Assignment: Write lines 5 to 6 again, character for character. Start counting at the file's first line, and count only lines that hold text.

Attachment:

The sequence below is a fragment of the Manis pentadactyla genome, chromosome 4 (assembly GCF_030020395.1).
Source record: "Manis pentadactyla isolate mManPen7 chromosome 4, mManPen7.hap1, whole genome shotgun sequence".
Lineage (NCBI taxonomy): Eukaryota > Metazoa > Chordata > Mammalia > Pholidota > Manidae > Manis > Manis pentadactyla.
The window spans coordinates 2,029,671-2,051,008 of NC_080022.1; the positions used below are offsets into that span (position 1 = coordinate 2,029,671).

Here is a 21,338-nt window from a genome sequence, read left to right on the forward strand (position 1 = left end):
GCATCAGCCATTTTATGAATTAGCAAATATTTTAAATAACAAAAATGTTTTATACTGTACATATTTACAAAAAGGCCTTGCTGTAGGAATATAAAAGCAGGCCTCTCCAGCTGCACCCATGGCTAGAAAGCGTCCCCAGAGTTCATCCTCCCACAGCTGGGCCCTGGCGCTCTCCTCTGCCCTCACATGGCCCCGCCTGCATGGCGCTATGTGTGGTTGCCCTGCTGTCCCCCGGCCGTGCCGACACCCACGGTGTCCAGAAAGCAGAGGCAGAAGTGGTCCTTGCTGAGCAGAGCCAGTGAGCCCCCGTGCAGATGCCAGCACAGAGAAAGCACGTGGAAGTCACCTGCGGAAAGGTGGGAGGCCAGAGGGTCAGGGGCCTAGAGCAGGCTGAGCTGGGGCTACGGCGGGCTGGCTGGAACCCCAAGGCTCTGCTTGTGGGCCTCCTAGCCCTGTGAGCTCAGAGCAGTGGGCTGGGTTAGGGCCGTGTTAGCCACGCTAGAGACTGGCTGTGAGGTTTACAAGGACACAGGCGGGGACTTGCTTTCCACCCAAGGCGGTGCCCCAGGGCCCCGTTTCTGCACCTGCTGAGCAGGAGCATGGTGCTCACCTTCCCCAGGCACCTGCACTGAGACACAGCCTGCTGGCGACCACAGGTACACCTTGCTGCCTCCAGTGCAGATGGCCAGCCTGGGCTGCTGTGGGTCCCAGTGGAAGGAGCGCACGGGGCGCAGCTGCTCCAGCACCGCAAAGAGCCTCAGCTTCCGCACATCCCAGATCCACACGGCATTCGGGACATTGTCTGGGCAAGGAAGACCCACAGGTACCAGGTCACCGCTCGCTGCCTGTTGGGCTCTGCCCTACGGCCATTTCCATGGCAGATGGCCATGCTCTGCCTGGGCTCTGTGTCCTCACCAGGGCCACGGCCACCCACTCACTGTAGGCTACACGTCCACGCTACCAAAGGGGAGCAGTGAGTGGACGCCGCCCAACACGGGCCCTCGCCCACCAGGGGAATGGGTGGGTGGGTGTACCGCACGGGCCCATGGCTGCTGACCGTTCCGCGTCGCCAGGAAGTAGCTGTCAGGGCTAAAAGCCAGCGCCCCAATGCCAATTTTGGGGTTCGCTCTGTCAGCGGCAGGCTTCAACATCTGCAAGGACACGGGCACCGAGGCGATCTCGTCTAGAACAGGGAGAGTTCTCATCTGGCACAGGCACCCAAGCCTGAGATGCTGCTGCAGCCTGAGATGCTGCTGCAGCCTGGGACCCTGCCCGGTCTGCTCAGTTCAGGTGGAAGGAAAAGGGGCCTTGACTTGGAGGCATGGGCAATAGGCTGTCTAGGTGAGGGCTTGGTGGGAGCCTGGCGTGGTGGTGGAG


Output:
Here is a 21,338-nt window from a genome sequence, read left to right on the forward strand (position 1 = left end):
GCATCAGCCATTTTATGAATTAGCAAATATTTTAAATAACAAAAATGTTTTATACTGTACATATTTACAAAAAGGCCTTGCTGTAGGAATATAAAAGCAGGCCTCTCCAGCTGCACCCATGGCTAGAAAGCGTCCCCAGAGTTCATCCTCCCACAGCTGGGCCCTGGCGCTCTCCTCTGCCCTCACATGGCCCCGCCTGCATGGCGCTATGTGTGGTTGCCCTGCTGTCCCCCGGCCGTGCCGACACCCACGGTGTCCAGAAAGCAGAGGCAGAAGTGGTCCTTGCTGAGCAGAGCCAGTGAGCCCCCGTGCAGATGCCAGCACAGAGAAAGCACGTGGAAGTCACCTGCGGAAAGGTGGGAGGCCAGAGGGTCAGGGGCCTAGAGCAGGCTGAGCTGGGGCTACGGCGGGCTGGCTGGAACCCCAAGGCTCTGCTTGTGGGCCTCCTAGCCCTGTGAGCTCAGAGCAGTGGGCTGGGTTAGGGCCGTGTTAGCCACGCTAGAGACTGGCTGTGAGGTTTACAAGGACACAGGCGGGGACTTGCTTTCCACCCAAGGCGGTGCCCCAGGGCCCCGTTTCTGCACCTGCTGAGCAGGAGCATGGTGCTCACCTTCCCCAGGCACCTGCACTGAGACACAGCCTGCTGGCGACCACAGGTACACCTTGCTGCCTCCAGTGCAGATGGCCAGCCTGGGCTGCTGTGGGTCCCAGTGGAAGGAGCGCACGGGGCGCAGCTGCTCCAGCACCGCAAAGAGCCTCAGCTTCCGCACATCCCAGATCCACACGGCATTCGGGACATTGTCTGGGCAAGGAAGACCCACAGGTACCAGGTCACCGCTCGCTGCCTGTTGGGCTCTGCCCTACGGCCATTTCCATGGCAGATGGCCATGCTCTGCCTGGGCTCTGTGTCCTCACCAGGGCCACGGCCACCCACTCACTGTAGGCTACACGTCCACGCTACCAAAGGGGAGCAGTGAGTGGACGCCGCCCAACACGGGCCCTCGCCCACCAGGGGAATGGGTGGGTGGGTGTACCGCACGGGCCCATGGCTGCTGACCGTTCCGCGTCGCCAGGAAGTAGCTGTCAGGGCTAAAAGCCAGCGCCCCAATGCCAATTTTGGGGTTCGCTCTGTCAGCGGCAGGCTTCAACATCTGCAAGGACACGGGCACCGAGGCGATCTCGTCTAGAACAGGGAGAGTTCTCATCTGGCACAGGCACCCAAGCCTGAGATGCTGCTGCAGCCTGAGATGCTGCTGCAGCCTGGGACCCTGCCCGGTCTGCTCAGTTCAGGTGGAAGGAAAAGGGGCCTTGACTTGGAGGCATGGGCAATAGGCTGTCTAGGTGAGGGCTTGGTGGGAGCCTGGCGTGGTGGTGGAG